The value of data: how research can help power strategy
Marketing is in the middle of a data driven boom where research is the key to helping businesses understand their customers.
The data boom has created a new marketing paradigm, where for example CMOs are receiving an increasing slice of the technology budget, which is usually the CIO’s territory. Technology is driving the change, with marketing teams not only using technology for messaging development, but in understanding basic consumer motivations.
Data driving differentiation
There’s huge value in understanding customer buying behaviour, as it can help shape the direction of a business. Trends that often took months or years to recognise and react to, are now happening in weeks. Particularly in B2C markets, where consumer sentiment shifts are just a Twitter hashtag away, marketers can use data to understand everything about their customers – from buying behaviour, to decision-making preference, social media usage, brand recognition/support and so on.
The smartest organisations are harnessing this data, not only to react to trends, but also create or lead them. It might sound a bit Orwellian and, as our big supermarkets found out mid-last year, you can take a big public relations hit if you don’t have the appropriate security and ethical procedures in place to manage the data.
- 90% of Australians say there’s far more choice today, which is making decision-making harder;
- Of all the decisions we struggle with, insurance is the toughest with 40% of respondents ranking it first.
What does this mean for marketers? If you’re in the insurance game, quite a bit. How do you make it easier for potential customers to understand your offering? It also demonstrates that consumers feel there is little differentiation between insurance offerings, or worse, they’re being designed to make comparison difficult.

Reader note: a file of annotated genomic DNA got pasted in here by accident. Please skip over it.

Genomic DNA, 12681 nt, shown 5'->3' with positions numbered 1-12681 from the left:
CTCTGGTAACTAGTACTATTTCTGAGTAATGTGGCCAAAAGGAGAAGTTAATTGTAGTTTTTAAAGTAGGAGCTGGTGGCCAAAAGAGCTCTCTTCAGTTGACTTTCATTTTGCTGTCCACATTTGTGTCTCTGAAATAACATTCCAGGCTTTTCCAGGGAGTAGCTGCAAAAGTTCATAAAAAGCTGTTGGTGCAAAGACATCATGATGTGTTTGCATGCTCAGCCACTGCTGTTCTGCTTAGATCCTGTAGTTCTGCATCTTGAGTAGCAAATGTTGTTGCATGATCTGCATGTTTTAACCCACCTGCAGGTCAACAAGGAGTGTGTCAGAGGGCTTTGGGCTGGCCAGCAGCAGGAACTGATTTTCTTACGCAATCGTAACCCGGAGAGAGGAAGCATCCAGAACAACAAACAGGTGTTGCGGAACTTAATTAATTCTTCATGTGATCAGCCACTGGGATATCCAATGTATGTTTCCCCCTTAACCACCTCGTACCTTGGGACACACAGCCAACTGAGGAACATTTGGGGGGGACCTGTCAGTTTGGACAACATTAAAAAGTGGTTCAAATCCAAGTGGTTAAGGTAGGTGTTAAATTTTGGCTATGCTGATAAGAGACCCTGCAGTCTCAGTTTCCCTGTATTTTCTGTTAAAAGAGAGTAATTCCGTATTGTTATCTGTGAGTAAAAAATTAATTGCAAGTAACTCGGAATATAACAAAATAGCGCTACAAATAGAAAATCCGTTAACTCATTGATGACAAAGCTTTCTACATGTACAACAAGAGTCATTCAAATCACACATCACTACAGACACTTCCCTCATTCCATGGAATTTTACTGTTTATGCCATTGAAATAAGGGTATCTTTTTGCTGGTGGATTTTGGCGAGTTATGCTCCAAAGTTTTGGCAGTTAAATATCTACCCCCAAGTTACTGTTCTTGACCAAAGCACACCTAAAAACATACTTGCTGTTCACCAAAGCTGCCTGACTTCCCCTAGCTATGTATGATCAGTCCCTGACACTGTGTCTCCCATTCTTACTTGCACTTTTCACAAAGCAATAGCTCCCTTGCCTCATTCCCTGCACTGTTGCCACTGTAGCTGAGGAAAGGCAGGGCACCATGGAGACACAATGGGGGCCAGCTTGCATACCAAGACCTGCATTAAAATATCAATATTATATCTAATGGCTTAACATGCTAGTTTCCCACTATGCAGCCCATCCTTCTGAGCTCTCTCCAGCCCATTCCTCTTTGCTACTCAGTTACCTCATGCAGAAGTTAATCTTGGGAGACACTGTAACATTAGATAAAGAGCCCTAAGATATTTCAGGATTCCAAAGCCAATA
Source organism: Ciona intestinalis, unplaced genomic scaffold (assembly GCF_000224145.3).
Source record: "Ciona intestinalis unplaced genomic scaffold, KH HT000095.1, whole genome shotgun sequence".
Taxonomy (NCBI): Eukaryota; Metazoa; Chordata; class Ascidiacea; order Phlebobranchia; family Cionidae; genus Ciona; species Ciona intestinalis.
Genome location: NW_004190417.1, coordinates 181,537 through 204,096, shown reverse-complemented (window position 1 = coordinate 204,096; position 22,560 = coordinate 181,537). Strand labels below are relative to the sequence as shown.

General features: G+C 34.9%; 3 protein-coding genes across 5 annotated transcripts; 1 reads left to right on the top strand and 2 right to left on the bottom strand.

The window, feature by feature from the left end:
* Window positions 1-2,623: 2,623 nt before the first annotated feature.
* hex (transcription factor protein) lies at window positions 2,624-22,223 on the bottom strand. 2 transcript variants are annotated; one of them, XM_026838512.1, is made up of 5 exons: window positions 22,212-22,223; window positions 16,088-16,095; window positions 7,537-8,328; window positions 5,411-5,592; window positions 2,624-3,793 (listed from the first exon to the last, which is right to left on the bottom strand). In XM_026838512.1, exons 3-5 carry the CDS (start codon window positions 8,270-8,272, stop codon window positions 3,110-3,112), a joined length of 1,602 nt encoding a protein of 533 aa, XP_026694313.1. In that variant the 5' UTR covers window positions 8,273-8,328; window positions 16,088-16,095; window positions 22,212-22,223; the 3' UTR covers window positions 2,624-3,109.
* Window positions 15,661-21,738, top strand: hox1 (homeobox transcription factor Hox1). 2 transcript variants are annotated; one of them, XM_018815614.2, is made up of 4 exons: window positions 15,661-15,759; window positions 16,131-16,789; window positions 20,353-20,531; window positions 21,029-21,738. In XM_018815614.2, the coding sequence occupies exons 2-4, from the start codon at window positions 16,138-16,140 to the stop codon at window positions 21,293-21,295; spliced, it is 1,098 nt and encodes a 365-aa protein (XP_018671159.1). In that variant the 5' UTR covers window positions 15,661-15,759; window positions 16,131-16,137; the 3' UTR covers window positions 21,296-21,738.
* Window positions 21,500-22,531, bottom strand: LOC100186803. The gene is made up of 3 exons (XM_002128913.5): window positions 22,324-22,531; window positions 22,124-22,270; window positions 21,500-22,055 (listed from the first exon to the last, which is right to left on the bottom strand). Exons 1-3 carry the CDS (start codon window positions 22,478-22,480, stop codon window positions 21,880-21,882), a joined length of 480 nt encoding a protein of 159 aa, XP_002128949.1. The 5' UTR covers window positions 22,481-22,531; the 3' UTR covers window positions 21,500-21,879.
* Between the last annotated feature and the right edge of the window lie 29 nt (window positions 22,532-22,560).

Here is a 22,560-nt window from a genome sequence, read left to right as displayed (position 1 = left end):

The superannuation industry faces the same challenge. CoreData's Brand Research suggests the only real differentiator between super funds is "awareness" - and that's largely a function of budget; how much money you have to throw at the problem. Regardless of your industry, the proliferation of consumer choice has implications for your business. You need to get in front of your target market earlier, use innovative ways to cut through the marketing noise, and make it as easy as possible for them to choose what it is you are offering.
Data driving ROI
Marketing is now under more scrutiny than ever before, with CEOs and boards painstakingly reviewing the return on investment (ROI) of all marketing initiatives. For too long, marketers hid behind the veil of awareness - that activity alone would help sell their product or service. This was useful for traditional marketing where it was difficult to measure. If a product sold better than last month and advertising/marketing spend was up, marketing could claim a ‘win’, and the reverse if it was down.
Now data gives senior leaders more options for tracking marketing performance; brand tracking, pre- and post-advertising campaign research and click through rates are all means to assessing whether or not your spend had a decent ROI. Ultimately marketing needs to prove it’s delivering better data than ever before. For example, with effective monitoring of your digital and social platforms, you can see how potential customers are engaging with your campaigns and other assets. This data can help determine the level of interest and how far along the buying cycle a consumer sits, allowing marketing to validate and score leads more accurately.
Data is crucial for strategy
If you’re not incorporating solid, fact-based research into your strategic planning, you’re going to struggle to compete. The best businesses are using data to better understand their customers to position themselves in these hyper-competitive markets. They’re using it to better track and report on activity, which ultimately leads to better choices about where, and who you market to.
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